Medal of Honor Recipient Donald E. Ballard

(EDITOR’S NOTE: To mark the 160th anniversary of Missouri-founded Stars and Stripes, our nation’s military newspaper, this is one of a series of articles on the importance of commitment and service to our democracy. Some information in the article was provided by Wikipedia.) 

By JIM MARTIN, Former President

National Stars and Stripes Museum and Library 

Medal of Honor Recipient Donald Everett (Doc) Ballard was born December 5, 1945, in Kansas City, Missouri. He was married and was doing dead-end work as a 20-year-old at a dental lab in 1965 when he saw the opportunity to enlist in the Navy and get a job that might prepare him to become a dentist. 

By the time he completed his required Hospital Corps training, however, he decided that he wanted to serve as a hospital corpsman with the Marine Corps instead. So, halfway through his four-year hitch, he found himself on his way to Vietnam in 1967 during the heart of a ramp-up to almost 500,000 troops. Ballard found himself assigned as a Navy corpsman with M Company,  3rd Battalion, 4th Marine Regiment, 3rd Marine Division, in Quang Tri province, where his comrades quickly anointed him with the nickname “Doc.”  

On May 16, 1968, Ballard was doing his job, treating two Marines suffering from heat exhaustion and moving them for transport by helicopter when he and his company came under fire from a unit of North Vietnamese. Bullets seemed to be coming from everywhere, and several of his comrades were felled. Amidst the frenzy, Ballard found himself attending to a wounded Marine.  

After he’d prepped the Marine for transport, Doc tasked four of his comrades to carry him to a chopper for evacuation. Suddenly, an enemy grenade came bouncing into their midst. Without thinking, Doc flung himself on it. When seconds went by and it hadn’t exploded, he reached under himself, grabbed it, and hurled it as far as he could before it could explode. As the firefight continued, Doc simply returned to treating the wounded Marine as his company secured its position.  

Ballard proceeded to serve out his Vietnam tour and the remainder of his Marine enlistment and returned home to find that he’d been selected to receive America’s highest military decoration for valor, the Congressional Medal of Honor.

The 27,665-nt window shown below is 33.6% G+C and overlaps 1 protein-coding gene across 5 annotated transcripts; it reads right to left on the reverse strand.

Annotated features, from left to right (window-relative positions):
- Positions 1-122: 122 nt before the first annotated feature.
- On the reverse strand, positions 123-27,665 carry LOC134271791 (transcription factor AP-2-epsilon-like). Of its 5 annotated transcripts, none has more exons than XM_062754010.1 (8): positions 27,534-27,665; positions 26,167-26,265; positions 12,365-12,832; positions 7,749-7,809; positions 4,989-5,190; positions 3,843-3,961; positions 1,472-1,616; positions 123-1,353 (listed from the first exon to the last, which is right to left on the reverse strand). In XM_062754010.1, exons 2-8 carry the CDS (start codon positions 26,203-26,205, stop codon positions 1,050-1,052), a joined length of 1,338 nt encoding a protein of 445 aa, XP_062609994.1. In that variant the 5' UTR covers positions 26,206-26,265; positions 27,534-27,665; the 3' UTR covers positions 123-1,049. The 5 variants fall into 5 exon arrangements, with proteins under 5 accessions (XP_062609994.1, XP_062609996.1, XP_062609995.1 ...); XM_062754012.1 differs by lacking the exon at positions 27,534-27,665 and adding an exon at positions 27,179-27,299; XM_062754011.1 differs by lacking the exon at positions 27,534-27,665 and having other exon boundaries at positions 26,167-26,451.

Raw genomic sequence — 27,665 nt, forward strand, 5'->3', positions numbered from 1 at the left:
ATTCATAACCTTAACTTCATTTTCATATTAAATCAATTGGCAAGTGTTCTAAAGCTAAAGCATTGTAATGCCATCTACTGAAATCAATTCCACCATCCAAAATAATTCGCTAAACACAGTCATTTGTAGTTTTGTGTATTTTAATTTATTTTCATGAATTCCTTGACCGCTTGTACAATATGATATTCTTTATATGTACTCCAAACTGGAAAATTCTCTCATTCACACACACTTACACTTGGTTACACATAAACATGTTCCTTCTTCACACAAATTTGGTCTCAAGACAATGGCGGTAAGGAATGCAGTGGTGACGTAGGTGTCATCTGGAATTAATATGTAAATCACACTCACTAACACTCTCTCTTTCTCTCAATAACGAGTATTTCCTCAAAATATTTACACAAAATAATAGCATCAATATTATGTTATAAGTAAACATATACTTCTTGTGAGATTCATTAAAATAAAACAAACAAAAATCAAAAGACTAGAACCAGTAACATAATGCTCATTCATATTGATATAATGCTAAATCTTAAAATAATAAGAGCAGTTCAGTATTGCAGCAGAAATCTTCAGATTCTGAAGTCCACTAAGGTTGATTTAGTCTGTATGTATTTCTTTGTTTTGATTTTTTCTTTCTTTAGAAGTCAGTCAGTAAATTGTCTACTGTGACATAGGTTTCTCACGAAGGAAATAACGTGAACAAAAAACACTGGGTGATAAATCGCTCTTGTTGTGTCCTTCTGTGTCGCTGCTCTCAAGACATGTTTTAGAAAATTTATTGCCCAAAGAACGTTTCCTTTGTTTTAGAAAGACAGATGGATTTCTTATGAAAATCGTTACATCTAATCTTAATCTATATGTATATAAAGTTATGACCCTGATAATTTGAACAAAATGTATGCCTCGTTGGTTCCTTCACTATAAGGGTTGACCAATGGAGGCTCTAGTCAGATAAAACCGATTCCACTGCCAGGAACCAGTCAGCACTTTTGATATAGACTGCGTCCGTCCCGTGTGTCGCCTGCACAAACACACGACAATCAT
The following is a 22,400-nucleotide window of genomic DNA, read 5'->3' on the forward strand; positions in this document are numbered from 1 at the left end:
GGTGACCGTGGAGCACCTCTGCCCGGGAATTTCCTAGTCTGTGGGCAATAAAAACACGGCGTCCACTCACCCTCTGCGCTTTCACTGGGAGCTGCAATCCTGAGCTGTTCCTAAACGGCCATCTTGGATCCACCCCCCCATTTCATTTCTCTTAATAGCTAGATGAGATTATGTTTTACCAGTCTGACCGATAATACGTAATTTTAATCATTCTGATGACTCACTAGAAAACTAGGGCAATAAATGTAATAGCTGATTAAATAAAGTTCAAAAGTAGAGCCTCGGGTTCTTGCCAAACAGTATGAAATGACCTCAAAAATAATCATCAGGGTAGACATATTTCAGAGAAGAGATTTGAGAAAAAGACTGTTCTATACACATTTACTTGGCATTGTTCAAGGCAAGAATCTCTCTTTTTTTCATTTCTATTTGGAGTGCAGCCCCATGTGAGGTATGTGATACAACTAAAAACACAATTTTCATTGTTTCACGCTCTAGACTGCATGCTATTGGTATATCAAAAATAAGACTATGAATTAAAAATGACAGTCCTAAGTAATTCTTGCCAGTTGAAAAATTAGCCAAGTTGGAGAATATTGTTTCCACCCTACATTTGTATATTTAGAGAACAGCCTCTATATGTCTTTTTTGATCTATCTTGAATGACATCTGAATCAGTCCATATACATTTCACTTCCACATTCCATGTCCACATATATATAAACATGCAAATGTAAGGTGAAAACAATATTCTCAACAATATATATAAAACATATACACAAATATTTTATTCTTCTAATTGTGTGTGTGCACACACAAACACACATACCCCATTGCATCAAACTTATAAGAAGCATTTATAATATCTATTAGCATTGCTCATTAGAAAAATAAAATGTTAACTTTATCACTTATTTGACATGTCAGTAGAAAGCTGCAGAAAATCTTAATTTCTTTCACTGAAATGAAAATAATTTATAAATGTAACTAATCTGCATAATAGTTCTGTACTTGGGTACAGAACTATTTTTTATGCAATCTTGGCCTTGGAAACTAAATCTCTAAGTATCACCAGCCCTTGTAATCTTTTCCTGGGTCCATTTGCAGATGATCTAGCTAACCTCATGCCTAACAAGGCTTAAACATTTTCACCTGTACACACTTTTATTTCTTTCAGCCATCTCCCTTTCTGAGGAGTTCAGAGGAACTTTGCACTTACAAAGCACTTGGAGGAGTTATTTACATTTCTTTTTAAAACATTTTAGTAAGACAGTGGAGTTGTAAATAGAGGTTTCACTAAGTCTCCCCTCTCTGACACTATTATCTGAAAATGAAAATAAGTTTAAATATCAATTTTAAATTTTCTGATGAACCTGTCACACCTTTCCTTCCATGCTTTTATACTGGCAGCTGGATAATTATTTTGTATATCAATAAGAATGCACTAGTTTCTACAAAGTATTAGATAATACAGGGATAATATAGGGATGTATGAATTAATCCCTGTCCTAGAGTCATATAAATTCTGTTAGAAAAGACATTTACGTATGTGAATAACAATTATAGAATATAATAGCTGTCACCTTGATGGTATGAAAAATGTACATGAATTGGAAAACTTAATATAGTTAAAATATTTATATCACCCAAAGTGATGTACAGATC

Excerpts from his Medal of Honor Citation: 

“Ballard’s heroic actions and selfless concern for the welfare of his companions served to inspire all who observed him and prevented possible injury or death to his fellow Marines. His courage, daring initiative, and unwavering devotion to duty in the face of extreme personal danger sustain and enhance the finest traditions of the U.S. Naval Service.” 

Ballard subsequently decided to reenlist in the Army and was admitted to Officer Candidate School. This came to commanding Gen. William Westmoreland’s attention, and Doc was offered a direct commission as an active-duty Army officer.  However, having tasted life “back in the world,” Doc declined and instead chose to join the  Kansas National Guard in 1970. He subsequently served as an ambulance platoon leader, company commander, and the first commander of Kansas Guard Medical Detachment 5, a unit that performs medical examinations on guard members to save the cost of contracting outside medical help. 

In 1998, Doc was promoted to colonel by Major General James F. Reuger and served as special assistant to the adjutant general of the National Guard until his retirement in 2000 after 30 years of service. Doc was inducted into the National Guard Hall of Fame in November 2001 and is still the only living Kansas guardsman to have received the Congressional Medal of Honor.  

If you travel to his hometown of Kansas City and stop by the National Medical War Memorial, you’ll see a life-sized statue of Doc as a 23-year-old bent over his wounded comrade. He was a young, committed Marine just doing his job—serving his friends, his family, his comrades, and his country in the heat, misery, and death arena that was Vietnam.  

Doc, still active at 76, lives in North Kansas City, Missouri, where, in addition to his Guard duties, he has served as captain of the fire department’s emergency medical technician division. He also has owned and operated two funeral homes. He currently does everything he can to encourage commitment and service through speaking at numerous veterans’-related events in Missouri and nationwide.  

On Nov. 6 at the Osage Center in Cape Girardeau, Missouri, the Second Annual Spirit of Democracy Celebration and Dinner will feature current Stars and Stripes Editor Terry Leonard, Publisher Max Lederer, Medal of Honor Recipient James McCloughan, Major General Cassie Strom, and others. Call the Stars and Stripes Museum and Library at (573) 568-2055 for more information.